MacAskill said the justice system demanded that judgement be imposed but that compassion be available. He accepted medical advice that al-Megrahi had terminal prostate cancer: “Mr al-Megrahi faces a sentence imposed by a higher power. It is one that no court in any jurisdiction in any land could revoke or overrule.” Mugabe comes to mind because, like al-Megrahi, he never showed any compassion, although his victims are numbered in the millions rather than the hundreds. But, unlike the Lockerbie bomber, he will escape censure and punishment in this life. For Mugabe remains president in a Faustian, but necessary, power-sharing arrangement with the Movement for Democratic Change (the legitimate ruling party). But, for God’s sake, let him not find any kind of redemption or “compassion” in this, his final act.
I still find the entire Mugabe phenomenon baffling. Some in our ruling party and outside led us to believe for a long time that the fiercest opposition to the Mugabe regime comes from the West, its alleged stooges in the MDC and the dispossessed white farmers. Few South Africans still would acknowledge that the main victims of the regime’s misrule were ordinary black Zimbabweans, Shona and Ndebele, urban and rural, even when an estimated three million of those same black Zimbabweans live in exile among us.
The common consensus is, and I am sure it is echoed in thousands of prepared obituaries stored in hard-drives across the world, that Mr Mugabe’s peculiar domestic mix of doctrinaire socialism and semi-free enterprise economy seemed to work in the early 1980s, bringing relative prosperity and social progress in the form of healthcare and education to the black population.
But I stress: that is how it seemed! Few paid scant attention in 1982 when Mugabe nationalised all the daily newspapers and turned them into the mouthpiece of his party; or, more shamefully, from 1983 to 1987 when the Korean-trained Fifth Brigade committed mass murder (some would say genocide) in Matabeleland, where people traditionally supported his rival, the late Dr Joshua Nkomo.
As this once veritable African garden slipped into a Dante-esque vision of hell, Mr Mugabe’s brutal government was buoyed by populist support, which justified his authoritarian misrule within an inverted discourse of redress for colonial injustice and imperialism.
Let us not lazily paint this an exclusively “black-on-black” error. The former National Party government and human rights activists of all colours, including people such as Archbishop Desmond Tutu, and even my liberal heroine, the late Helen Suzman, took a long time before they started criticising Mr Mugabe. World leaders were no different, which is why the Matabele massacres went almost unnoticed by Ronald Reagan, Margaret Thatcher, Helmut Kohl, Francois Mitterrand, et al, except, of course, by the Matabele! The world’s failure to speak up for Mugabe’s victims has a long history and has contributed to his sense of impunity.
(I sometimes wonder now if it was this same inversion which — inadvertently, for he is certainly not an evil man — led Thabo Mbeki to invert colonial narratives that led to the HIV/Aids genocide “by sloth”).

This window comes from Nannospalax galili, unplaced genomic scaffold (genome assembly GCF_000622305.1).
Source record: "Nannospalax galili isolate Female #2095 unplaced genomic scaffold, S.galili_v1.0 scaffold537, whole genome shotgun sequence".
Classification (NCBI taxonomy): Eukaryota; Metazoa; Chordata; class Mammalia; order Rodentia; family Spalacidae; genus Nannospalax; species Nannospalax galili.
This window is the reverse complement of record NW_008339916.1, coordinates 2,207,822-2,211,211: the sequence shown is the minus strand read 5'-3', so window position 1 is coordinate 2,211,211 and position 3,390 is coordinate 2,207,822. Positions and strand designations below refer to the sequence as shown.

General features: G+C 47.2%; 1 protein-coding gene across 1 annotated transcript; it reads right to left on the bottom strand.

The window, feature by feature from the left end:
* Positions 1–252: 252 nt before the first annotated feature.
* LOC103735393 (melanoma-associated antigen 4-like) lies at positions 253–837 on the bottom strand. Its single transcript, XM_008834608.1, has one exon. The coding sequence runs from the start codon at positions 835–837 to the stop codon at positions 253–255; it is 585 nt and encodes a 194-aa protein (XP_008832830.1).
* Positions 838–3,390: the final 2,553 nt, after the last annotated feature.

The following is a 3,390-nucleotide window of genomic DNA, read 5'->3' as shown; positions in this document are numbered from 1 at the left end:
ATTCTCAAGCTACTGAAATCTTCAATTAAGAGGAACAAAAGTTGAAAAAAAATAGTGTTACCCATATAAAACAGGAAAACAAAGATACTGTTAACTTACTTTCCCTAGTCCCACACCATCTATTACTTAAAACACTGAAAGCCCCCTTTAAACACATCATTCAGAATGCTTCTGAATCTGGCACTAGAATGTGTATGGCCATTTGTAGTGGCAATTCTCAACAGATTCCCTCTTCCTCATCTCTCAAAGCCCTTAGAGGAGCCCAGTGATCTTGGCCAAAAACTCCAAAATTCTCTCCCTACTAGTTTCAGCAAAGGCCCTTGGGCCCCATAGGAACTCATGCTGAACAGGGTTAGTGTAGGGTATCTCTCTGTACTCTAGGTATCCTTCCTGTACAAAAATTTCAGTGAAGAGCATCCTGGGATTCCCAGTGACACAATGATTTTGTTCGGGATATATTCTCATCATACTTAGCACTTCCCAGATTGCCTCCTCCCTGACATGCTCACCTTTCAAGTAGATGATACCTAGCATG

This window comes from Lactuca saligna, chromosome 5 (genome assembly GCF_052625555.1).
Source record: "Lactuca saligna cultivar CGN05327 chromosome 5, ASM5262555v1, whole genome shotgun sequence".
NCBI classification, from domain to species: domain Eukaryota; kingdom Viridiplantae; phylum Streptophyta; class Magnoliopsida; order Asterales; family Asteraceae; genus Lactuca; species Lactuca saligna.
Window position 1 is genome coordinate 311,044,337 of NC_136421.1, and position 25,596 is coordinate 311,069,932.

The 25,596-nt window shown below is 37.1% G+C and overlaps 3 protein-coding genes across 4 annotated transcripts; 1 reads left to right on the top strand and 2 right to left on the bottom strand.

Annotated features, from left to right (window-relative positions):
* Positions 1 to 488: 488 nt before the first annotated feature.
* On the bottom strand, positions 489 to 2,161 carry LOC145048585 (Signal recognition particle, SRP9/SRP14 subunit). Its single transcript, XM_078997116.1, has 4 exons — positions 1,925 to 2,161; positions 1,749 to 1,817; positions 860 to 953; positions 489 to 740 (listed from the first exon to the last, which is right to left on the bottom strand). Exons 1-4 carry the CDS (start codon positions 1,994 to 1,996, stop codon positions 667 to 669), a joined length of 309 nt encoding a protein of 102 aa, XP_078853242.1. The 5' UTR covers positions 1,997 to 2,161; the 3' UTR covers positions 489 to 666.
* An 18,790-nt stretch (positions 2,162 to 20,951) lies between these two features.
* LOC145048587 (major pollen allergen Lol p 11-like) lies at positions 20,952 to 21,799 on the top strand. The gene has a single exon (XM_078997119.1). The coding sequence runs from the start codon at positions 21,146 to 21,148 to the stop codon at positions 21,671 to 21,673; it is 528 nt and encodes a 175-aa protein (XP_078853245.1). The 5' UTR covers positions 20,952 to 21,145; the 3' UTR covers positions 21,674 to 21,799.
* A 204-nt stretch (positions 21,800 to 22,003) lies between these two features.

And this is it. This is where we all across Africa, and in the corridors of power in the West, blundered. This is where lies our, South African, complicity in the failure of Mr Mugabe’s regime. We all let the situation in Zimbabwe degenerate while we blithely marched to the drum of freedom, celebrated human rights, promoted reconciliation, and “respected” the rule of law.
Tony Blair recently said there was a solid case for military intervention in Zimbabwe, but he should know that there is little appetite for military adventures that go rogue in the post-Bush world. The remaining shreds of the late Robin Cook’s “ethical foreign policy” have been torch lit by Libya’s high grade oil, in a shrouded mystery of semtex and a crazed colonel.
Yet for all our past neglect (I say this as a dual SA/UK citizen), Africa’s stand on human rights is changing, and those who once seemed beyond the reach of justice may find that public statements of support from fellow leaders will evaporate once they step down or are forced from power. Many of the former leadership in Rwanda and Sierra Leone are now on trial, and one-time Liberian President, Charles Taylor, is locked up at The Hague.
Mugabe will not go on trial for his evil crimes. But let him know that when he skulks into our country, he is here under sufferance. We acknowledge his presence because we respect the sovereignty of the Zimbabwean people to resolve their situation by peaceful means. Let him be left in no doubt that the politeness afforded him by our ministers and diplomats are common courtesies: the perfunctory gestures of civilised people. He should know, too, that when he grips the sleeves of our president grinningly for the media, that no one — not one person — is taken in. Nor should he think for one moment that the inherent morality of the South African people which brought our ruling party to power is, somehow, magically transferred to him.
And we, for our part, in five years or so, will only show sombre satisfaction when Zimbabwe posts economic growth of 7, 8 or 10%. Because we know that the growth rate of any shattered economy, like Rwanda, Angola or Mozambique, looks spectacular because it starts from a zero base. We will know too, that, like here, the inner wounds of a broken people will not heal in our lifetime. So yes, accountability is on the march, and better late than never! Let us hope it comes soon to Zimbabwe. Mugabe’s rule is nearly over! The darkest time of night is just before sunrise. In the small hours of the morning, Mugabe must know he too will face “a sentence imposed by a higher power”. You too will remember where you were on the day Robert Gabriel Mugabe dies. The article was originally published in The Mail & Guardian (SA).